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Defeating ISIS
ISIS Lost 22% of Territory Since Start of 2015

Some rare good news out of the Middle East: ISIS’ “caliphate” is shrinking. IHS Jane’s 360 reports:

The tide of the war is turning against the Islamic State. Between 1 Jan and 15 December 2015, the Islamic State lost control of 14 per cent of its territory. New analysis indicates that in the last 3 months, the Islamic State has lost a further 8 per cent of its territory.

In 2016, we have seen major losses in the north-east extend south towards Raqqa and Deir al-Zour as the mixed-sectarian Kurdish and Sunni Syrian Democratic Forces (SDF) advance under the cover of US and Russian airstrikes. The Syrian government has also made gains in the West, now stands just 5km outside the ancient city of Palmyra, which was overrun by the jihadists in mid-2015.

Jane’s notes that ISIS’ last major territorial gains were in last June, when it took Palmyra, and even that came at the price of heavy losses elsewhere in Syria. The slow, grinding war of attrition is working, at least for now. Related:

America is killing Isis leaders at such a rate that US airstrikes are taking out replacement commanders almost as soon as they have been appointed.

In one case, US intelligence has been so accurate that targeted bombings have killed three Isis leaders rotating into the same command position. “There’s been cases where we’ve gone three deep in a position,” Colonel Steve Warren, chief US military spokesman in Baghdad, has revealed.[..]

However, some successful hits by the US, either by armed drones or strike aircraft, have caused a major setback for Isis. None more so than the claimed killing of Omar “The Chechen” al-Shishani, the terrorist who held the post of Isis war minister.

This is good news, and the Pentagon and the Administration should be praised. Despite some exceedingly grim news out of Syria these days, there are still some good people fighting the good fight.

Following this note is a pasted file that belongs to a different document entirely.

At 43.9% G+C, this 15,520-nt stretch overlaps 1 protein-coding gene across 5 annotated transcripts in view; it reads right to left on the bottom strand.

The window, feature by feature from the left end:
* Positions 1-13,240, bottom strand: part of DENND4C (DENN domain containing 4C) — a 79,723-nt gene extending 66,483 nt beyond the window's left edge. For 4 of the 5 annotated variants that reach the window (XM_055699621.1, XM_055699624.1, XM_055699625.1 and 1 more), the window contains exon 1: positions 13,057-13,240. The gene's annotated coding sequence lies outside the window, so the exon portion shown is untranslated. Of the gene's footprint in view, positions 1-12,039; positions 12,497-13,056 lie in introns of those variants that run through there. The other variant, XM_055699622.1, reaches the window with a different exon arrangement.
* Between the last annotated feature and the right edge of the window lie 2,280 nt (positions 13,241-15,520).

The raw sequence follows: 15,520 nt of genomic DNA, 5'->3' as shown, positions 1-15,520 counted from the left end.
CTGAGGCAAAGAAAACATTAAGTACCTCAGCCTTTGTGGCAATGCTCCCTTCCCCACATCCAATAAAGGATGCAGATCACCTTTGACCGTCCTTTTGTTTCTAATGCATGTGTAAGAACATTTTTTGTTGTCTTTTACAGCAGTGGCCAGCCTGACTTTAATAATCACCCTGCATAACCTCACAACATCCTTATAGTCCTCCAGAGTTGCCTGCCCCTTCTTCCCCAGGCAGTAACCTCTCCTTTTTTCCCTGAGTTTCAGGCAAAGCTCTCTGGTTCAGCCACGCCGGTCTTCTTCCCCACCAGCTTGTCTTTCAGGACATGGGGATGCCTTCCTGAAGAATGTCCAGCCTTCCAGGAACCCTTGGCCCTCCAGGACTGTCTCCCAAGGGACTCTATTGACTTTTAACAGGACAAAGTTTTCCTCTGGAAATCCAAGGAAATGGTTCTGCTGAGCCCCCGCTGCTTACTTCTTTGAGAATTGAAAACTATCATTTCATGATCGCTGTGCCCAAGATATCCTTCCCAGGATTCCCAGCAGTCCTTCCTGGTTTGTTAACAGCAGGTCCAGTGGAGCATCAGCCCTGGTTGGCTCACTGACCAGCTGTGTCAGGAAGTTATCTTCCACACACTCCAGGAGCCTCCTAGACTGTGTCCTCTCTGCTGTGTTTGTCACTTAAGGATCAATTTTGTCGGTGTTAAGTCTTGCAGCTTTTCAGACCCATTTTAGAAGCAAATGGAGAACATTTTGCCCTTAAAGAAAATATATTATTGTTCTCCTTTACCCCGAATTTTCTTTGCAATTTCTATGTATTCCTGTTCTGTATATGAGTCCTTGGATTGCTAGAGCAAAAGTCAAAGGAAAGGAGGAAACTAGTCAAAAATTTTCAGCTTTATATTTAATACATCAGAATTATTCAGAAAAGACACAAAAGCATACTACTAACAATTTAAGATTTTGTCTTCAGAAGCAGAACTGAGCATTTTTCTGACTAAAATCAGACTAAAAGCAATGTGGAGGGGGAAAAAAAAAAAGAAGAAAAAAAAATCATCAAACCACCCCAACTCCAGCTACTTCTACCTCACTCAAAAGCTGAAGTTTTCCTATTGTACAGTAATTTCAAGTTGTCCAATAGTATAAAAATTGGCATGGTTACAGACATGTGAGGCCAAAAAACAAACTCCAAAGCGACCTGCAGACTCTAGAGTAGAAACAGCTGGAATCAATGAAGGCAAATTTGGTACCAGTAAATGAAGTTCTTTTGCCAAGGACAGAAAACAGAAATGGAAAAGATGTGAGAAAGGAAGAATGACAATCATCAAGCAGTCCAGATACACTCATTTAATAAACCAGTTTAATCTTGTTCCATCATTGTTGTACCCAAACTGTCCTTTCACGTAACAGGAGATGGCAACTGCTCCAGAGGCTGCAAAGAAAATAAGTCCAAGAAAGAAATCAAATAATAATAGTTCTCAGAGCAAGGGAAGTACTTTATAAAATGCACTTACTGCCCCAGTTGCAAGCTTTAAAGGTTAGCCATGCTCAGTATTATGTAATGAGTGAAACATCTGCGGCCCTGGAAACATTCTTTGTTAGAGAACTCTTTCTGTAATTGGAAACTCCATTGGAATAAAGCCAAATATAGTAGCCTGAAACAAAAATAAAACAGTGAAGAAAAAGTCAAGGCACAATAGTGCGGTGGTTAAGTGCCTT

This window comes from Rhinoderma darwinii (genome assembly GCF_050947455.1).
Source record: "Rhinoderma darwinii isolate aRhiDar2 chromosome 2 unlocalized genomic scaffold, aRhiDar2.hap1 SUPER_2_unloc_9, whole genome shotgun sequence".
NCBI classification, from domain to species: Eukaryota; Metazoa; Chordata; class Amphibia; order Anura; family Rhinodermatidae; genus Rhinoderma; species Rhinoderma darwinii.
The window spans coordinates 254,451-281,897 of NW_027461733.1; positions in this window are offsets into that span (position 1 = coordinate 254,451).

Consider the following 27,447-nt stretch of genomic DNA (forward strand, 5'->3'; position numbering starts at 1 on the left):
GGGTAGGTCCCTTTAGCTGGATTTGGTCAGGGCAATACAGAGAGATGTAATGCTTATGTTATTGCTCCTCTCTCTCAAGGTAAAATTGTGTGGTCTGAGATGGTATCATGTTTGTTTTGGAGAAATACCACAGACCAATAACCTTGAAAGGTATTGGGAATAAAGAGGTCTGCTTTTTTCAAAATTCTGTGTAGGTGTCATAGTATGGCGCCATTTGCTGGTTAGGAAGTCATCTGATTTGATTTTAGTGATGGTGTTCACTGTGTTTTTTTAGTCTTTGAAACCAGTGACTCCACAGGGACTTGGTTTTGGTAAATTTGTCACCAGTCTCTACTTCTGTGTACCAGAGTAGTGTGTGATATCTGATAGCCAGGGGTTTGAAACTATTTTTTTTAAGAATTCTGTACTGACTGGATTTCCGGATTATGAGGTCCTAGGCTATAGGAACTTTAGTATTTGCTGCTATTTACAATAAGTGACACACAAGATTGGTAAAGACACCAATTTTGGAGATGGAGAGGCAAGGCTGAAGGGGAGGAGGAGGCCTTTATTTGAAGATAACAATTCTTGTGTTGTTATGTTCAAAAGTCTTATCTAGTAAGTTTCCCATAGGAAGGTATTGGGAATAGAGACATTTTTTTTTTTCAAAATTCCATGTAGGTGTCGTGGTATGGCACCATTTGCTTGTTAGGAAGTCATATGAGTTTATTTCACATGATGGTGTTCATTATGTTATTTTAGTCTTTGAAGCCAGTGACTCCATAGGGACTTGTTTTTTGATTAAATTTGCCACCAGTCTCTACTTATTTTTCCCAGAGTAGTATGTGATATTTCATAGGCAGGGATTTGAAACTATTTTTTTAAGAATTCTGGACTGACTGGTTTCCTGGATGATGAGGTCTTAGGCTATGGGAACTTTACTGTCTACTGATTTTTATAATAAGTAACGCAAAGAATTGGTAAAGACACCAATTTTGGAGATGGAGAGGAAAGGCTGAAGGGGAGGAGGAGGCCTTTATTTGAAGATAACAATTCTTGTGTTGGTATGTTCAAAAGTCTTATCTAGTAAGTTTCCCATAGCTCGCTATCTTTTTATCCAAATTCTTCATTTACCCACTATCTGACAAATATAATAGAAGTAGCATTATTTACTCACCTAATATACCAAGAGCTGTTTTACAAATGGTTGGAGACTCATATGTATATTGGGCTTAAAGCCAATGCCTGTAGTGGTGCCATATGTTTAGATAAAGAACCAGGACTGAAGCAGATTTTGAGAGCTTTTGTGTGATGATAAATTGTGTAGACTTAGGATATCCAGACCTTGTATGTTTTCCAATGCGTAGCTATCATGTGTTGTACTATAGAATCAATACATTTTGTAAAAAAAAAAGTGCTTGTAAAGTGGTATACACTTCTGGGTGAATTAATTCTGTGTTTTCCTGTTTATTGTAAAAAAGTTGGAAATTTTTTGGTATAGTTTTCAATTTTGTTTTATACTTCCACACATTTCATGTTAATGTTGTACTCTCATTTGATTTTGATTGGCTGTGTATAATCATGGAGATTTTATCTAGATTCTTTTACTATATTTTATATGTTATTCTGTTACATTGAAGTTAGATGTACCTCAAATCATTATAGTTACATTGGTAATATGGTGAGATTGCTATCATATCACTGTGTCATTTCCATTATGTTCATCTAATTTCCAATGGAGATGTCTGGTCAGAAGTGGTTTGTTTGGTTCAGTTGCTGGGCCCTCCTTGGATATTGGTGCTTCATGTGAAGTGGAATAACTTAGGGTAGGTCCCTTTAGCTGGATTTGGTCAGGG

That being said, there’s also signs that American attacks on ISIS, already very low by the standards of historical air campaigns, have dropped off:

U.S.-led forces dropped 2,054 munitions last month, down from 2,694 in January and 3,139 in December, according to Air Force data. That’s the fewest since 1,683 last June and reflects a continuing decline from a peak of 3,227 weapons dropped in November. A partial cease-fire went into effect in Syria on Feb. 27, but that agreement doesn’t cover attacks on IS targets.

One wonders what a more concerted attack would do. It’s worth noting too that many of the groups taking back the territory are not U.S.-friendly. And the proximate cause of Sunni radical jihadism in Syria, the Assad regime, looks more entrenched then ever.

So while the news is good overall, what we have is no dash to victory, but a long-hard slog. It’s a manageable grind, but ISIS is likely to be there for Obama’s successor, when she or he is sworn in—as too will the larger chaos unleashed by the Sunni-Shi’a conflict raging across the Middle East.

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  • jeburke

    One should remember that giving up territory can be a sign of smart military strategy and tactics. Was the territory reliquished important to ISIS for some reason? By pulling back, did ISIS strengthen its defenses? Did it relieve ISIS of occupation burdens and responsibility for civilian populations it doesn’t really care about? These are some of the questions one should answer before celebrating.

  • Pait

    If the attacks are effective, I don’t see what “very low by historical standards” could conceivably mean.

  • f1b0nacc1

    Since most of the terrain that ISIS occupies is essentially empty desert, this couldn’t possibly be more meaningless. When you have a few scattered villages here and there, losing control (and we really don’t have much definition of what that means…but that is another matter) of a hamlet of two can make it look like far more territory has changed hands than actually has.

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